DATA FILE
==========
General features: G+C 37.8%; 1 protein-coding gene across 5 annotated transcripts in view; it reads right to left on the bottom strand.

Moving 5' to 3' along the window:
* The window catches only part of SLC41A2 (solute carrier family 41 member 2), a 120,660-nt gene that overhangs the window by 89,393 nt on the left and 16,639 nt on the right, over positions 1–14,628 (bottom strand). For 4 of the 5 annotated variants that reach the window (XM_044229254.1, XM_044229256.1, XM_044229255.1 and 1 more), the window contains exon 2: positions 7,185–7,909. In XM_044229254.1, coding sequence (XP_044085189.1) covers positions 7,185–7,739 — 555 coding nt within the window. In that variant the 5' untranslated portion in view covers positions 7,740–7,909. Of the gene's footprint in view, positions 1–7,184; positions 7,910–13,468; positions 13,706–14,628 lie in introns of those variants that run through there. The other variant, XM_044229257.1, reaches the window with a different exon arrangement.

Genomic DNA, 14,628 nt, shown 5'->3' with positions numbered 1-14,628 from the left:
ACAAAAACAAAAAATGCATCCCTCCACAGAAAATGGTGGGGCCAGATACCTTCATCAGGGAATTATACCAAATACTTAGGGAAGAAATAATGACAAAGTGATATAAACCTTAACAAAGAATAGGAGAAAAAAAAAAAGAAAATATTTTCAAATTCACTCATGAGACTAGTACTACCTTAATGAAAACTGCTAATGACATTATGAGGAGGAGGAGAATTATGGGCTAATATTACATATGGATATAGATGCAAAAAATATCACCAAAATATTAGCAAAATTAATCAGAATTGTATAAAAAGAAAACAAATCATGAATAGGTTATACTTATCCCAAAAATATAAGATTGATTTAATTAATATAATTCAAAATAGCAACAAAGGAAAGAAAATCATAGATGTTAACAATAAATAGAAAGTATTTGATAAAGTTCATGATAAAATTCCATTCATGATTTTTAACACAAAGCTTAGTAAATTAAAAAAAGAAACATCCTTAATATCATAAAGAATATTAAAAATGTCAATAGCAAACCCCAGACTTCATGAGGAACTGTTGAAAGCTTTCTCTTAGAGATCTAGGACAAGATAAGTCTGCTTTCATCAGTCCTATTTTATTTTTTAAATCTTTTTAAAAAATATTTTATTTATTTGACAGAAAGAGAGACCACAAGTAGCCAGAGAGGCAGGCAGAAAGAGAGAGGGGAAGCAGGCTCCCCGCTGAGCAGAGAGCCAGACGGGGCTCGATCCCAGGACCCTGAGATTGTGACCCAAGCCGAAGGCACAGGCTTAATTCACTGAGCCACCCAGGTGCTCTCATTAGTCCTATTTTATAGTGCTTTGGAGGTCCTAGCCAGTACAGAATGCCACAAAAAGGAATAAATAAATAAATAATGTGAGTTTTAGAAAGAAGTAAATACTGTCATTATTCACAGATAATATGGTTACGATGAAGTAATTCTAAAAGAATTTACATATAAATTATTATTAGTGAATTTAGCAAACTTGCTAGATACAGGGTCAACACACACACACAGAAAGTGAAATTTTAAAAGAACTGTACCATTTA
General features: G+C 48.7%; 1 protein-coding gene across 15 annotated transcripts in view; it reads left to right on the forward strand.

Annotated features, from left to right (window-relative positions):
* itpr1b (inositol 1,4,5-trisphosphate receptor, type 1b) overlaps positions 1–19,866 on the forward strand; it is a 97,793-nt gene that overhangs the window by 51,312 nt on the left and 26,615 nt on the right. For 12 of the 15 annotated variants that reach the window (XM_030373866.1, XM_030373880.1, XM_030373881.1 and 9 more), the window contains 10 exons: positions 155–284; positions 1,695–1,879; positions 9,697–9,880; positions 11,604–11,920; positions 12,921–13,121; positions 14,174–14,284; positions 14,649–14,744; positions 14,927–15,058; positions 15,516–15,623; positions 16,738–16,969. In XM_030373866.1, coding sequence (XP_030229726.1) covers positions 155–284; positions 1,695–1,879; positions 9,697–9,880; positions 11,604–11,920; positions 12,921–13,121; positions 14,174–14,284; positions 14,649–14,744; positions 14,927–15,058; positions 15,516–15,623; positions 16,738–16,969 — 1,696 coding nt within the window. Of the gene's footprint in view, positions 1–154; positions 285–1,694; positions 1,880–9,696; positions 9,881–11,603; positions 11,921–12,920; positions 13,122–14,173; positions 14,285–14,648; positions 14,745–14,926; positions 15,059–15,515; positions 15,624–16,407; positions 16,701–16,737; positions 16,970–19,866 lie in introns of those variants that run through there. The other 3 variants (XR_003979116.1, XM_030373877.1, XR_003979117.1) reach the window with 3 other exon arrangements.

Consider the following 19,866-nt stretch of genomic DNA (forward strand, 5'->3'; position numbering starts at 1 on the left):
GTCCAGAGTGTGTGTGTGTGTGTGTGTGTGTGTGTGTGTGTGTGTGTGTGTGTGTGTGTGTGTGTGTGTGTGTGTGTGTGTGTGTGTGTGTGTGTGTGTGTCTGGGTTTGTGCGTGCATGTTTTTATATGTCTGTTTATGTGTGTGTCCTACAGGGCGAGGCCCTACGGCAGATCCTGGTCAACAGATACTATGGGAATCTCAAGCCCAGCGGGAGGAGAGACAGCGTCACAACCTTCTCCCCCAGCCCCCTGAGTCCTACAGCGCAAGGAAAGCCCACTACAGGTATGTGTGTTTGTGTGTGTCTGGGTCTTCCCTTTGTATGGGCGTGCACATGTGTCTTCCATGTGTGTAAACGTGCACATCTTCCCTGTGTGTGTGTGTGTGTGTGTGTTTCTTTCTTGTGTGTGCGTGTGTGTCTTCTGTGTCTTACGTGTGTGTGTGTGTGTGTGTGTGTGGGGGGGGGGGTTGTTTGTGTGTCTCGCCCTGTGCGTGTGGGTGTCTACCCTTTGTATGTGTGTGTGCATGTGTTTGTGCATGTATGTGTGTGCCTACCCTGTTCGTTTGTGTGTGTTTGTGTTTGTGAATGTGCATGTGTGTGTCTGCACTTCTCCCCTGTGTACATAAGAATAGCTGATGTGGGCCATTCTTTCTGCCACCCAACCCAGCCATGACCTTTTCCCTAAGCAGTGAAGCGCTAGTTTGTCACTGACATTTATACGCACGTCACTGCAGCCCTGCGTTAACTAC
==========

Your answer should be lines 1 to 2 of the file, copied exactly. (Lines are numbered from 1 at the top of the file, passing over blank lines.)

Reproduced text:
General features: G+C 37.8%; 1 protein-coding gene across 5 annotated transcripts in view; it reads right to left on the bottom strand.

Moving 5' to 3' along the window: